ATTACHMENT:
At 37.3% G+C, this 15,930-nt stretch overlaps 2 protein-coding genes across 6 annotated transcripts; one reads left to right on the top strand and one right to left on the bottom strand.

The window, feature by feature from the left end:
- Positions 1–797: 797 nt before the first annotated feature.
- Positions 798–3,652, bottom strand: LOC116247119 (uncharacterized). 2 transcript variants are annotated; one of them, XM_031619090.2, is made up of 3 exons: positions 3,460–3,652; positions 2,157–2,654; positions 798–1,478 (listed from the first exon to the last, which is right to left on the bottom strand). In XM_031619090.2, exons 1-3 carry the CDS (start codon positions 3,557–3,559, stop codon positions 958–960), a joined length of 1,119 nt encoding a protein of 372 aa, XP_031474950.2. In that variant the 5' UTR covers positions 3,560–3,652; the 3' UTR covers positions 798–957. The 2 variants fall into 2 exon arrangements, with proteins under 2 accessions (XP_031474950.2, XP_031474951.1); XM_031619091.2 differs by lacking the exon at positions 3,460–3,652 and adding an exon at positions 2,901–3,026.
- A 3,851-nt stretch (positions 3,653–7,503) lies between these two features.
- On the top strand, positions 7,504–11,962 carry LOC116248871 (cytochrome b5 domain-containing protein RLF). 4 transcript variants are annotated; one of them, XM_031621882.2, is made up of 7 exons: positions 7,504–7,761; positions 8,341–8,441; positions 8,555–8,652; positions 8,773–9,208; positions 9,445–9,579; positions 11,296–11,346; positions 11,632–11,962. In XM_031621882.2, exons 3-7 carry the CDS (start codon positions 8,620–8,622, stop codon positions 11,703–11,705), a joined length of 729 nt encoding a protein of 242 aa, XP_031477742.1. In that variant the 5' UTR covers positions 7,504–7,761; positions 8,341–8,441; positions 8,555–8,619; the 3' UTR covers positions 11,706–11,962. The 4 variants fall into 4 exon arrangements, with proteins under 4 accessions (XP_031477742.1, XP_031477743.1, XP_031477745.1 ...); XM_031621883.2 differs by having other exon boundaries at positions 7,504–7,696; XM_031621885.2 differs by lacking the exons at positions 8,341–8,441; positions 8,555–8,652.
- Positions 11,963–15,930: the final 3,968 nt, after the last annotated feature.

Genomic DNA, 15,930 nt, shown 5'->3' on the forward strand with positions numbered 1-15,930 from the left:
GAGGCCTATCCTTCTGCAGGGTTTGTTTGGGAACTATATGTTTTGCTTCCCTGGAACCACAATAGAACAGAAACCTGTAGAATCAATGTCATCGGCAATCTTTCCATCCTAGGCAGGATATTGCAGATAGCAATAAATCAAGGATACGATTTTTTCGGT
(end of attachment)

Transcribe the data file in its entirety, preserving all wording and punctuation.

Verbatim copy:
At 37.3% G+C, this 15,930-nt stretch overlaps 2 protein-coding genes across 6 annotated transcripts; one reads left to right on the top strand and one right to left on the bottom strand.

The window, feature by feature from the left end:
- Positions 1–797: 797 nt before the first annotated feature.
- Positions 798–3,652, bottom strand: LOC116247119 (uncharacterized). 2 transcript variants are annotated; one of them, XM_031619090.2, is made up of 3 exons: positions 3,460–3,652; positions 2,157–2,654; positions 798–1,478 (listed from the first exon to the last, which is right to left on the bottom strand). In XM_031619090.2, exons 1-3 carry the CDS (start codon positions 3,557–3,559, stop codon positions 958–960), a joined length of 1,119 nt encoding a protein of 372 aa, XP_031474950.2. In that variant the 5' UTR covers positions 3,560–3,652; the 3' UTR covers positions 798–957. The 2 variants fall into 2 exon arrangements, with proteins under 2 accessions (XP_031474950.2, XP_031474951.1); XM_031619091.2 differs by lacking the exon at positions 3,460–3,652 and adding an exon at positions 2,901–3,026.
- A 3,851-nt stretch (positions 3,653–7,503) lies between these two features.
- On the top strand, positions 7,504–11,962 carry LOC116248871 (cytochrome b5 domain-containing protein RLF). 4 transcript variants are annotated; one of them, XM_031621882.2, is made up of 7 exons: positions 7,504–7,761; positions 8,341–8,441; positions 8,555–8,652; positions 8,773–9,208; positions 9,445–9,579; positions 11,296–11,346; positions 11,632–11,962. In XM_031621882.2, exons 3-7 carry the CDS (start codon positions 8,620–8,622, stop codon positions 11,703–11,705), a joined length of 729 nt encoding a protein of 242 aa, XP_031477742.1. In that variant the 5' UTR covers positions 7,504–7,761; positions 8,341–8,441; positions 8,555–8,619; the 3' UTR covers positions 11,706–11,962. The 4 variants fall into 4 exon arrangements, with proteins under 4 accessions (XP_031477742.1, XP_031477743.1, XP_031477745.1 ...); XM_031621883.2 differs by having other exon boundaries at positions 7,504–7,696; XM_031621885.2 differs by lacking the exons at positions 8,341–8,441; positions 8,555–8,652.
- Positions 11,963–15,930: the final 3,968 nt, after the last annotated feature.

Genomic DNA, 15,930 nt, shown 5'->3' on the forward strand with positions numbered 1-15,930 from the left:
GAGGCCTATCCTTCTGCAGGGTTTGTTTGGGAACTATATGTTTTGCTTCCCTGGAACCACAATAGAACAGAAACCTGTAGAATCAATGTCATCGGCAATCTTTCCATCCTAGGCAGGATATTGCAGATAGCAATAAATCAAGGATACGATTTTTTCGGT